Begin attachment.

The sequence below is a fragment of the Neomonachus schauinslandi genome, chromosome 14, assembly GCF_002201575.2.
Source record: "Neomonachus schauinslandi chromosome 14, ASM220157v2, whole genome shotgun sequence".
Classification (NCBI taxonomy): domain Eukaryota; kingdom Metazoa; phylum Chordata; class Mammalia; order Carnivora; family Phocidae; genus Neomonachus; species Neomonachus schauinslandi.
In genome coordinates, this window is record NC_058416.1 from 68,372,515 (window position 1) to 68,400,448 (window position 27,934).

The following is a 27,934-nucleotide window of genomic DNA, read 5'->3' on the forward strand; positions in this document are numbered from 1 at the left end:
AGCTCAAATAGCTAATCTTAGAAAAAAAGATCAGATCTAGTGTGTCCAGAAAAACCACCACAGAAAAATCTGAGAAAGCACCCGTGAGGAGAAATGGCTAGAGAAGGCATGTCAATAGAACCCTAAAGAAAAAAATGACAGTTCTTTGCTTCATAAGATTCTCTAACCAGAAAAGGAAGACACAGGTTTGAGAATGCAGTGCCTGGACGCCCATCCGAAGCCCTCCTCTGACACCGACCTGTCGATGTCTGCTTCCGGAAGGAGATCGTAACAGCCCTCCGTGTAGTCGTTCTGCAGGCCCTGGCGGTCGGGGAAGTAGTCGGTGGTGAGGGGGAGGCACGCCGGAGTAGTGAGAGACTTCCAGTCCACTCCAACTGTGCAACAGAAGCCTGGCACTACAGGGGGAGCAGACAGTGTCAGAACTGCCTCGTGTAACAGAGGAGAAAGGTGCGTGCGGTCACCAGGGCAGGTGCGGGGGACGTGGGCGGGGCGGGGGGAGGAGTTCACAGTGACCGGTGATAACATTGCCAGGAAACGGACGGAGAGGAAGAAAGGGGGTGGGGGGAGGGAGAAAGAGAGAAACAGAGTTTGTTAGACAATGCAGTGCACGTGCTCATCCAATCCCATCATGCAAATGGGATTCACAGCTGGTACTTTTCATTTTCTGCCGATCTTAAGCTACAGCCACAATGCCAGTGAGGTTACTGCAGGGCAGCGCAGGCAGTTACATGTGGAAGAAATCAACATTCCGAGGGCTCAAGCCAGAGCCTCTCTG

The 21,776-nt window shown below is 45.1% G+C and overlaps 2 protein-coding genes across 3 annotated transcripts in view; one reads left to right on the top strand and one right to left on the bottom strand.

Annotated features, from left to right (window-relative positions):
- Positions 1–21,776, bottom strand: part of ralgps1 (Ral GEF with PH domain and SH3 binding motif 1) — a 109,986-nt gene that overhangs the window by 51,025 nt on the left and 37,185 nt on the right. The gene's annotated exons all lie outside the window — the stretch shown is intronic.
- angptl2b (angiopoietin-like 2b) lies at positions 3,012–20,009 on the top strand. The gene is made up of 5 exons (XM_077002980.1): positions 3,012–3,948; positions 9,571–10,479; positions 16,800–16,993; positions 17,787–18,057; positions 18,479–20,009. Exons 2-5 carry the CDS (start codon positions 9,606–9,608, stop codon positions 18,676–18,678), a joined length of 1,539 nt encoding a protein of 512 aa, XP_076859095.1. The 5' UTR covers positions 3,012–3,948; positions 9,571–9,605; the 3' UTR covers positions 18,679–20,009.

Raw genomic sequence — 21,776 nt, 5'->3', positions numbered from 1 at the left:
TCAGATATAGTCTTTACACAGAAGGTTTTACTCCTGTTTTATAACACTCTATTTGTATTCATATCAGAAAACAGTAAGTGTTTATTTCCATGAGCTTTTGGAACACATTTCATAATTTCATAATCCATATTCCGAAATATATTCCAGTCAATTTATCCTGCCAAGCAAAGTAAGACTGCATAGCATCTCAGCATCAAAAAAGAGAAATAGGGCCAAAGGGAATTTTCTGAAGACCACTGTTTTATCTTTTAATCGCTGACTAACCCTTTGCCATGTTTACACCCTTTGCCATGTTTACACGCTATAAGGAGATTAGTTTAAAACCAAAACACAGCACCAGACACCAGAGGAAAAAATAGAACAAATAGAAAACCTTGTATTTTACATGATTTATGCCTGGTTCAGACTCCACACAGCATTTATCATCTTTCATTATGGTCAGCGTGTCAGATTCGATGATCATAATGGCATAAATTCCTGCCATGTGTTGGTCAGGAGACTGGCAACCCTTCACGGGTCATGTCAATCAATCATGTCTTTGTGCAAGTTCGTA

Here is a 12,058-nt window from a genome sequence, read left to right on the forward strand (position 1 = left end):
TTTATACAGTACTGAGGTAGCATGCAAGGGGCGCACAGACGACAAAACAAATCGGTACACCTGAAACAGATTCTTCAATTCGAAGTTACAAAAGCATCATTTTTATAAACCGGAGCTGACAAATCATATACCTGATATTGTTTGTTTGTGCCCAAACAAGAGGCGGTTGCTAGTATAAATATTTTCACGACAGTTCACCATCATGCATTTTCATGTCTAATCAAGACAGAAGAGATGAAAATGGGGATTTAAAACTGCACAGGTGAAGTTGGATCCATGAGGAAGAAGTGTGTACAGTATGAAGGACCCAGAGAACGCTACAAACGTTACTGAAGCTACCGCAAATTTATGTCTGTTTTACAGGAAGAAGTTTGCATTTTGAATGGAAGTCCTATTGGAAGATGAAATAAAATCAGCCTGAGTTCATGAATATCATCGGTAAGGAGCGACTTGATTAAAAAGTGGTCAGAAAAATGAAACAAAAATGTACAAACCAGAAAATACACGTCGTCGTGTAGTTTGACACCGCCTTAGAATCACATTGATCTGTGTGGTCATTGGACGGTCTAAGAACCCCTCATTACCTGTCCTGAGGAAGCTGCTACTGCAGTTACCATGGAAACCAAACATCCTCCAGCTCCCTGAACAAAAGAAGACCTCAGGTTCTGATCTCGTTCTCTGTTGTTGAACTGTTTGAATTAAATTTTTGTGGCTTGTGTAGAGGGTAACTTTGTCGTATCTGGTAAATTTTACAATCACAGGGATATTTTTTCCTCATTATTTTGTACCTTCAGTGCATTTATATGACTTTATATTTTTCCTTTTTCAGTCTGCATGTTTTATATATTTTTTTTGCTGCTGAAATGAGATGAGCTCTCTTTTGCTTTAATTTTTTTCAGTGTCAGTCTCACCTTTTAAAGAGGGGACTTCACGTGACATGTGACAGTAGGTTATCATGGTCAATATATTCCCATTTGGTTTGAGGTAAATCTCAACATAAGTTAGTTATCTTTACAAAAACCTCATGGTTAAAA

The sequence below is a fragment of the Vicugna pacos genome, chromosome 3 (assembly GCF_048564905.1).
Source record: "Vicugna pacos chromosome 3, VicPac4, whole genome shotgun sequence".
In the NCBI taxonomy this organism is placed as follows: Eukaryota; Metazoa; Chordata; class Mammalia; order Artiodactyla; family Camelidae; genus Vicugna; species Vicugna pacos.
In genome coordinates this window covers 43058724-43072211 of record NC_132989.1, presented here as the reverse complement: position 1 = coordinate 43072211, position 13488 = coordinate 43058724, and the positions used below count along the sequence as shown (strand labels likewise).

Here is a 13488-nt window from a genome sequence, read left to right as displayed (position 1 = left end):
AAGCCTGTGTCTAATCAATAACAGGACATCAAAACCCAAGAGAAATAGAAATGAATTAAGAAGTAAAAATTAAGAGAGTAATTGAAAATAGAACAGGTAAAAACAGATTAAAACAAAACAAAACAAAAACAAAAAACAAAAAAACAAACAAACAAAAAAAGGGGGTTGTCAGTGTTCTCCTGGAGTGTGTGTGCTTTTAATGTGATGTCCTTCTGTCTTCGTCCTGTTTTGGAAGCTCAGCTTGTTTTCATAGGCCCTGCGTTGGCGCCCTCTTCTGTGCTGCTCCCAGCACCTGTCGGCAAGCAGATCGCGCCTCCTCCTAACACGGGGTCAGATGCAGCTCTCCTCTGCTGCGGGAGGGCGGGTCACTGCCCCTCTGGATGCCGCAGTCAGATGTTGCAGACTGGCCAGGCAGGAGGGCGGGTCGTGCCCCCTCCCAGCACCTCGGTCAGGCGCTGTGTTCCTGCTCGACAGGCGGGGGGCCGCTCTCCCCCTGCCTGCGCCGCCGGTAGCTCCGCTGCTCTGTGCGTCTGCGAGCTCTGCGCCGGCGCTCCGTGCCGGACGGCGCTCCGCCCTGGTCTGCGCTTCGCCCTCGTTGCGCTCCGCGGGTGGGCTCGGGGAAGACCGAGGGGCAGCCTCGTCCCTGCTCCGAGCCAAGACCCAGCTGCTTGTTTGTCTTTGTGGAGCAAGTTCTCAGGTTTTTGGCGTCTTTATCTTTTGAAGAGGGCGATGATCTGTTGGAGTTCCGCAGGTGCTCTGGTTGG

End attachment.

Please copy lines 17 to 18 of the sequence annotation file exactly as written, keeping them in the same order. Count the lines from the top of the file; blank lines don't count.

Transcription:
In the NCBI taxonomy this organism is placed as follows: Eukaryota; Metazoa; Chordata; class Mammalia; order Artiodactyla; family Camelidae; genus Vicugna; species Vicugna pacos.
In genome coordinates this window covers 43058724-43072211 of record NC_132989.1, presented here as the reverse complement: position 1 = coordinate 43072211, position 13488 = coordinate 43058724, and the positions used below count along the sequence as shown (strand labels likewise).